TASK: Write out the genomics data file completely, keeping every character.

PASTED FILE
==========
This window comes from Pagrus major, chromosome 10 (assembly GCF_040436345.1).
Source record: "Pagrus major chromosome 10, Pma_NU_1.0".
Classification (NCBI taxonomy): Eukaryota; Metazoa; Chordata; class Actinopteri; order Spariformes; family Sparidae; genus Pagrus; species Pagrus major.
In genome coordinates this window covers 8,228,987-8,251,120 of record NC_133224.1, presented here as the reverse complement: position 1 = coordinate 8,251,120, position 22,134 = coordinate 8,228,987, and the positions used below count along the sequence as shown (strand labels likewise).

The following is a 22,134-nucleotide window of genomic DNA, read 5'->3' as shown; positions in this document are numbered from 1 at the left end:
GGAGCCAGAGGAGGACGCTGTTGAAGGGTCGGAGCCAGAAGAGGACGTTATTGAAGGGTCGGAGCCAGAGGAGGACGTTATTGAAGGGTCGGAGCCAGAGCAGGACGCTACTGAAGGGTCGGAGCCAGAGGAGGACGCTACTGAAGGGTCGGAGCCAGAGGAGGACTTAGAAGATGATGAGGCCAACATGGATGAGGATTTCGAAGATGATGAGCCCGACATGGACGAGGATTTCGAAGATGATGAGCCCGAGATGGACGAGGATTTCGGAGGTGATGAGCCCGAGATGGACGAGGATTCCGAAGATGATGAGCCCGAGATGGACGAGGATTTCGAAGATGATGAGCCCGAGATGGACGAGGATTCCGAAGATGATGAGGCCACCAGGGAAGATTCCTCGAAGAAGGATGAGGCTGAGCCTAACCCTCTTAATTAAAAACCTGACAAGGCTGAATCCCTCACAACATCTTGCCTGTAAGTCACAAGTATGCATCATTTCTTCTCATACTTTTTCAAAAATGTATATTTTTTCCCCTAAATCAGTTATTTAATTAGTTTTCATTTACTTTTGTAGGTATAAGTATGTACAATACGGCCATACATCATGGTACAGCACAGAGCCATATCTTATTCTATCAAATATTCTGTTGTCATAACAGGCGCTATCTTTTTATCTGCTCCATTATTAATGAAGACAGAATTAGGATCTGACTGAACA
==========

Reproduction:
This window comes from Pagrus major, chromosome 10 (assembly GCF_040436345.1).
Source record: "Pagrus major chromosome 10, Pma_NU_1.0".
Classification (NCBI taxonomy): Eukaryota; Metazoa; Chordata; class Actinopteri; order Spariformes; family Sparidae; genus Pagrus; species Pagrus major.
In genome coordinates this window covers 8,228,987-8,251,120 of record NC_133224.1, presented here as the reverse complement: position 1 = coordinate 8,251,120, position 22,134 = coordinate 8,228,987, and the positions used below count along the sequence as shown (strand labels likewise).

The following is a 22,134-nucleotide window of genomic DNA, read 5'->3' as shown; positions in this document are numbered from 1 at the left end:
GGAGCCAGAGGAGGACGCTGTTGAAGGGTCGGAGCCAGAAGAGGACGTTATTGAAGGGTCGGAGCCAGAGGAGGACGTTATTGAAGGGTCGGAGCCAGAGCAGGACGCTACTGAAGGGTCGGAGCCAGAGGAGGACGCTACTGAAGGGTCGGAGCCAGAGGAGGACTTAGAAGATGATGAGGCCAACATGGATGAGGATTTCGAAGATGATGAGCCCGACATGGACGAGGATTTCGAAGATGATGAGCCCGAGATGGACGAGGATTTCGGAGGTGATGAGCCCGAGATGGACGAGGATTCCGAAGATGATGAGCCCGAGATGGACGAGGATTTCGAAGATGATGAGCCCGAGATGGACGAGGATTCCGAAGATGATGAGGCCACCAGGGAAGATTCCTCGAAGAAGGATGAGGCTGAGCCTAACCCTCTTAATTAAAAACCTGACAAGGCTGAATCCCTCACAACATCTTGCCTGTAAGTCACAAGTATGCATCATTTCTTCTCATACTTTTTCAAAAATGTATATTTTTTCCCCTAAATCAGTTATTTAATTAGTTTTCATTTACTTTTGTAGGTATAAGTATGTACAATACGGCCATACATCATGGTACAGCACAGAGCCATATCTTATTCTATCAAATATTCTGTTGTCATAACAGGCGCTATCTTTTTATCTGCTCCATTATTAATGAAGACAGAATTAGGATCTGACTGAACA